It’s Not Accrual World For These Forty-Six Senators Who Are All For Cash Accounting

You may have heard that the Senate is considering, as part of tax reform, to require many cash basis businesses to make the switch to accrual. Because nothing says "reform" like using the method that doesn't actually require money changing hands.

Well, the AICPA hates the idea. I'm sure you thought what I did at first: why would the AICPA hate a concept that would make more work for many of its members which is inevitably a good thing? This should clear that right up for you:

Accrual accounting creates serious cash-flow issues, Diana Deem, a director of congressional and political affairs for the AICPA in Washington, told [The Bottom Line]. She predicted many CPA partners would be forced to take out personal loans to meet their tax liability if the accrual proposal becomes law. Deem also explained that simplification is a critical element of any tax reform. “This proposal does not simplify the U.S. tax code at all. It doesn't make it any easier to comply for taxpayers. It doesn't make it easier for the IRS to administer the [tax] code,” she remarked.

So it goes without saying that the AICPA has dispatched all its best strongly-worded letters for this one, at least whichever strongly-worded letters were remaining after they handed the IRS their ass over that whole voluntary tax preparer registration thing;.

Presumably, they've also dispatched their most helpful lobbyists to gently nudge the Senate in the right direction here.

It must be working, as forty-six senators (which, if you skipped out on Government Class in high school is almost half of them) just sent a letter to Senate Finance Committee Chairman Ron Wyden (D-Ore.) and Ranking Member Orrin Hatch (R-Utah) bashing the proposed change.

From the AICPA press release:

“As the Finance Committee develops its comprehensive tax reform package, we ask that you consider the negative impact that this proposal would have on the professional services sector as well as farming and ranching businesses,” the Senators wrote. “We believe that such a change has not been fully vetted and many of the concerns raised by these businesses have not been addressed.”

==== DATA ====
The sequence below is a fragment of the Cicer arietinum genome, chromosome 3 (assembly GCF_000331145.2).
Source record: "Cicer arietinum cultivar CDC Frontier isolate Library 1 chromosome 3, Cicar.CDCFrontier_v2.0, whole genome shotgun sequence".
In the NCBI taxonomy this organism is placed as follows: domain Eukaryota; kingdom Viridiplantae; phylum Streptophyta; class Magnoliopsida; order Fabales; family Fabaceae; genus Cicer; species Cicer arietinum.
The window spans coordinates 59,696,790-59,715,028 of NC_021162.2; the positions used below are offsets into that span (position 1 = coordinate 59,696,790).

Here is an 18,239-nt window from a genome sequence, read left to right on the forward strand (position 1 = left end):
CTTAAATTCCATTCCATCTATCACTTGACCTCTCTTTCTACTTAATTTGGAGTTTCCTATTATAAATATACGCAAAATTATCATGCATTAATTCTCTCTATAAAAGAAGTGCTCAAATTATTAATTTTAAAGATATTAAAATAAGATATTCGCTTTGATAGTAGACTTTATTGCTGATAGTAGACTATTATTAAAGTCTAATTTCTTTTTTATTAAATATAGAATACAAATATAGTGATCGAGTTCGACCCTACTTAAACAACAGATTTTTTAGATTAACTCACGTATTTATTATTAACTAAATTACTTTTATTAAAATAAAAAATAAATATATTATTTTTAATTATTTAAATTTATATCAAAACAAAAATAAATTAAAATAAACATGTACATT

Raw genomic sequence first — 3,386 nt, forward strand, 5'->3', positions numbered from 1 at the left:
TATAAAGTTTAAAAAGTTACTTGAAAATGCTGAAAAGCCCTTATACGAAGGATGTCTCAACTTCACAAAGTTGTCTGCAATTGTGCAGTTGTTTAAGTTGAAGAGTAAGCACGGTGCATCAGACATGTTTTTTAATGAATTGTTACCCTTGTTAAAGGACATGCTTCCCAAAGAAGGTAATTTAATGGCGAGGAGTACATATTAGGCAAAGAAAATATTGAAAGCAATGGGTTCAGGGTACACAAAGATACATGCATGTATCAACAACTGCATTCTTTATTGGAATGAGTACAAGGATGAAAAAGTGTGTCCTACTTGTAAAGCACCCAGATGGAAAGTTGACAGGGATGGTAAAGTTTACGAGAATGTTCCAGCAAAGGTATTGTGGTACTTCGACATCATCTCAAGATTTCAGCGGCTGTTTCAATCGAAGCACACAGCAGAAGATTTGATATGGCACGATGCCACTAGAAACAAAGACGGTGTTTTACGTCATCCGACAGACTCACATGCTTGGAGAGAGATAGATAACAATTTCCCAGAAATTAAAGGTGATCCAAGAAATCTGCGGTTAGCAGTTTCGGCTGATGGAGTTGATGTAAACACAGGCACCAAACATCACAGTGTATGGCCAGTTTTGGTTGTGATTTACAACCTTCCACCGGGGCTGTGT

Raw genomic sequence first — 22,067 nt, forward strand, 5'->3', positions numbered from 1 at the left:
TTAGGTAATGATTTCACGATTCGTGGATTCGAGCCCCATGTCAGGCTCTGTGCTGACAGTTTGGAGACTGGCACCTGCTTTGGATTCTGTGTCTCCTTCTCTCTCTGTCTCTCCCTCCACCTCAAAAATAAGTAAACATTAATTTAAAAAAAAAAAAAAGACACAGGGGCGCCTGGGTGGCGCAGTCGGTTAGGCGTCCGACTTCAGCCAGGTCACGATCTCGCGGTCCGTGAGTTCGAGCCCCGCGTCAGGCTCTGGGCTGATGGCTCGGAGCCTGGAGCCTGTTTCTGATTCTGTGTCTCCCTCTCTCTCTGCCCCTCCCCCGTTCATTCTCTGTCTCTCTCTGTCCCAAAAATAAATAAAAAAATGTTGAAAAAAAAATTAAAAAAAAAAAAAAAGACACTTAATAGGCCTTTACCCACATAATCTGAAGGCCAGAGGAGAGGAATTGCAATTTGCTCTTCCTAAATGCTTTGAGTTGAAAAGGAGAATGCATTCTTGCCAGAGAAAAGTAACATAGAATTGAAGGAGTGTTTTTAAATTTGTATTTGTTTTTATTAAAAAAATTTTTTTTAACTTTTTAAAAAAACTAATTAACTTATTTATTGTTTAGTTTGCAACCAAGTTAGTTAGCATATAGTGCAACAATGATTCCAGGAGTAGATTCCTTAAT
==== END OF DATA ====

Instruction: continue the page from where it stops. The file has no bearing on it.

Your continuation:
Yeah, when have unintended consequences stopped any legislator before? But we digress.

Senators pointed to the impact of having to convert to the accrual basis for previously exempt businesses, including CPA, medical, dental, architectural, engineering and law firms. “[T]he acceleration of the business’ tax liability combined with the inability to match revenues with expenses would force businesses to borrow money to meet their tax liability. The basic tenet of taxation is ‘ability to pay.’ Forcing businesses to recognize income before they receive payment violates this basic tenet.”

The Senators’ letter goes on to explain that the proposal “would cause numerous adverse unintended consequences and as a result is opposed by many members of both parties. Therefore, we strongly encourage you to maintain the current ability of pass-through entities, personal services corporations, and farming and ranching businesses to use the cash basis for tax purposes irrespective of annual gross receipts.”

You can read the letter in its entirety below. And if you're really passionate about this issue, you could also write your senator but why bother? The AICPA is on it.

Cash Accounting Letter

Latest Accounting Jobs--Apply Now:

Have something to add to this story? Give us a shout by email, Twitter, or text/call the tipline at 202-505-8885. As always, all tips are anonymous.

Comments are closed.

Related articles

Friday Footnotes: Too Hot For Immateriality; Deloitte Ditches the Office; Diversity? I Hardly Know Her! | 6.18.21

AICPA, CAQ support SEC’s exploration of climate change disclosures [Journal of Accountancy] The AICPA and the Center for Audit Quality (CAQ) voiced support for the SEC’s exploration of disclosures related to climate change and environmental, social, and governance (ESG) issues in comment letters sent to the commission on Friday. KPMG delays hybrid working plans after […]